The month of July was characterized by warmer-than-average temperatures across much of the globe. Much warmer-than-average temperatures were observed across parts of North America, northern and eastern Europe, northern Africa, the Middle East, southern Asia, northern and southern parts of Argentina, as well as the Atlantic, Pacific, and Indian oceans. Record-warm July temperatures were observed across parts of western North America, the Atlantic Ocean, Europe, northern Africa, southern Asia, and small areas across the southern Pacific and Indian oceans. The record-warm July temperatures encompassed 5.06% of the world’s surface — the seventh-highest July percentage for record-warm July temperatures since records began in 1951. Meanwhile, cooler-than-average conditions were present across parts of the south-central and southeastern contiguous U.S., northeastern Canada, southern Africa, northern Russia, and the southeastern Pacific Ocean. However, no land or ocean areas had a record-cold July temperature.
Significantly below-average precipitation occurred across northwestern contiguous U.S. to the Canadian Prairies, much of Argentina, northeastern and southern Europe, and parts of Australia and eastern and southern Asia. Significantly above-normal precipitation occurred in southern and northeastern parts of the United States, northern parts of South America, and parts of Europe, eastern Asia, and southern Australia.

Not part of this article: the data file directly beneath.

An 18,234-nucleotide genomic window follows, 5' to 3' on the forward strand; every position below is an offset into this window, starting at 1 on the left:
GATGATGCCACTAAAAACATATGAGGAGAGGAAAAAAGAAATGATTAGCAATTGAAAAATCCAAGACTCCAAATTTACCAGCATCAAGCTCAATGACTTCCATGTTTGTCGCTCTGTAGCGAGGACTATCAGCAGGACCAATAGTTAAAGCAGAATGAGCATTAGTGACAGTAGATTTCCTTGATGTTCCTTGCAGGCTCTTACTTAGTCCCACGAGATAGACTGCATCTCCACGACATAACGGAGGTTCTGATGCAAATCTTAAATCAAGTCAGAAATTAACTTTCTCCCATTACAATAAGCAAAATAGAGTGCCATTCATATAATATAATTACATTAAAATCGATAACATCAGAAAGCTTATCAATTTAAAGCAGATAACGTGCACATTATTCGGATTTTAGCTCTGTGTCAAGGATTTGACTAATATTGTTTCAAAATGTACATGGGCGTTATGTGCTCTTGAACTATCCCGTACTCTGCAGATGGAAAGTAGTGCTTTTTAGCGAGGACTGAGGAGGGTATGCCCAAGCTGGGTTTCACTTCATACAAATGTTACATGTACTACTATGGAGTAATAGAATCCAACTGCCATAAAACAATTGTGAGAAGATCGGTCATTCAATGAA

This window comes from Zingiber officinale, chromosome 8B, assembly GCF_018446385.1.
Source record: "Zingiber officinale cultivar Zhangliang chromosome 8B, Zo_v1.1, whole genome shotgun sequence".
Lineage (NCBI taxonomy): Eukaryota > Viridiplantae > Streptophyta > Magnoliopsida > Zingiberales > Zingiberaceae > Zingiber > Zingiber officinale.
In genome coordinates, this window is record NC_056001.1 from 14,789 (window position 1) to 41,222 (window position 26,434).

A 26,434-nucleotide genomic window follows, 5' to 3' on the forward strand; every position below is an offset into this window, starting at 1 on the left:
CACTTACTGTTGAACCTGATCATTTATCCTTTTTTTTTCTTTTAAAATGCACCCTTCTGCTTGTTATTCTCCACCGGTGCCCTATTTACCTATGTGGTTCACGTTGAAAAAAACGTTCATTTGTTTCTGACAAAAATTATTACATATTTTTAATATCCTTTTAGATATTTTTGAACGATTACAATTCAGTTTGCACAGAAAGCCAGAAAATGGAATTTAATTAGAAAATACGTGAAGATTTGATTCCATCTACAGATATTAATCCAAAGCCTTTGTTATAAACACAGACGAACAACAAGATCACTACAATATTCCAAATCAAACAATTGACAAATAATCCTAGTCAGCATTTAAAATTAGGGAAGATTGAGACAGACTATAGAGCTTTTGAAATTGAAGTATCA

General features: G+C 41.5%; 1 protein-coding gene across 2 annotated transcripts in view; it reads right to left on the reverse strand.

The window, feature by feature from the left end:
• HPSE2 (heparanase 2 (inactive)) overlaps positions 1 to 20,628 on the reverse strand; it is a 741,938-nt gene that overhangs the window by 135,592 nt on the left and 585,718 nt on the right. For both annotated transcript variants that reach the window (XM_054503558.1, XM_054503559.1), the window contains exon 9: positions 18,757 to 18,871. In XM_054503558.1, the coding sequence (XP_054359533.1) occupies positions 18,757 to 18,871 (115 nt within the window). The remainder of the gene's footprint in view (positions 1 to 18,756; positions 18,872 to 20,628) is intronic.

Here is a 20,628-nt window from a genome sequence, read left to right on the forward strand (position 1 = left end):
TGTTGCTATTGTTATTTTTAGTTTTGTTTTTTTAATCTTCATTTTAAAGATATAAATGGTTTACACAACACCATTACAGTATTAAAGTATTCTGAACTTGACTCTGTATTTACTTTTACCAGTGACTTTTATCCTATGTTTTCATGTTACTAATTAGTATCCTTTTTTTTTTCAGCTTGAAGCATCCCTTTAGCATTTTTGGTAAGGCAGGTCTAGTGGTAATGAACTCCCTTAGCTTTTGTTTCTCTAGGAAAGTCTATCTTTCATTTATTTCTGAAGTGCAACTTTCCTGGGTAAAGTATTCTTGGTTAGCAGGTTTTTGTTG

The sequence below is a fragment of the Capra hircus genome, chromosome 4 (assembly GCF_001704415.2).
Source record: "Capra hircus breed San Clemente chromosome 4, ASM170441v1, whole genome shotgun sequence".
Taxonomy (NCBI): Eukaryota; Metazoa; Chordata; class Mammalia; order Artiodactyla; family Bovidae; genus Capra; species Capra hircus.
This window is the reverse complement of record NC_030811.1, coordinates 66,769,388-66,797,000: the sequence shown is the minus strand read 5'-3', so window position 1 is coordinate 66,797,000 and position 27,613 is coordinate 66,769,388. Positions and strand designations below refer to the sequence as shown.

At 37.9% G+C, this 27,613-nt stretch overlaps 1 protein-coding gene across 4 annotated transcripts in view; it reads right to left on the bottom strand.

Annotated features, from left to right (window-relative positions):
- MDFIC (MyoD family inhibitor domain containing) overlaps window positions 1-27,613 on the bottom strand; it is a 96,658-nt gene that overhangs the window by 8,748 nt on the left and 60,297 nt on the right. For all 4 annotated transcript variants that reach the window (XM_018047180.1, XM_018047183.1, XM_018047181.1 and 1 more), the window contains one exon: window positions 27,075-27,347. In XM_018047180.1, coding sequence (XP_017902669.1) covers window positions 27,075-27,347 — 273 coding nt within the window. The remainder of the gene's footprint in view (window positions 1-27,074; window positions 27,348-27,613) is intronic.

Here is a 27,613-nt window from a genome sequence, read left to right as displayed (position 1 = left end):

Several locations across southern Europe had drier-than-average conditions during the month. The dry conditions combined with very warm temperatures helped with the development and spread of dangerous wildfires in the region by the end of the month. According to media reports, destructive wildfires affected parts of southern and southwestern Turkey, forcing residents to evacuate. Devastating wildfires also affected parts of northeastern Spain. For the month as a whole, Spain had below-average July precipitation, receiving only 57% of normal July precipitation.
Most of Canada was drier than normal and over northern Eurasia there was an alternating pattern of positive and negative anomalies and where there was a relative lack of precipitation, wildfires were evident, for example in Siberia. Drought and continued lack of rain in southeast Brazil. Even Hawaii is suffering from drought and its negative anomaly for July has not helped the situation. Connected somewhat to the current situation in Hawaii, but also to longer-time-scale changes, i.e., global warming, the ITCZ in the eastern half of the Pacific and the surrounding subtropics to the north and south show, for this July, a dominating pattern of the core of the ITCZ having a positive anomaly and areas to the north and south having negative anomalies. This is a good example of wet areas getting wetter and dry areas getting drier, showing up here in one month, but also showing up in trends over decades. Although disconnected from more complicated land areas this area may point to this trend toward extremes and indicates the importance of monitoring ocean areas and globe as a whole.
Read the full report here: https://www.ncdc.noaa.gov/sotc/global/202107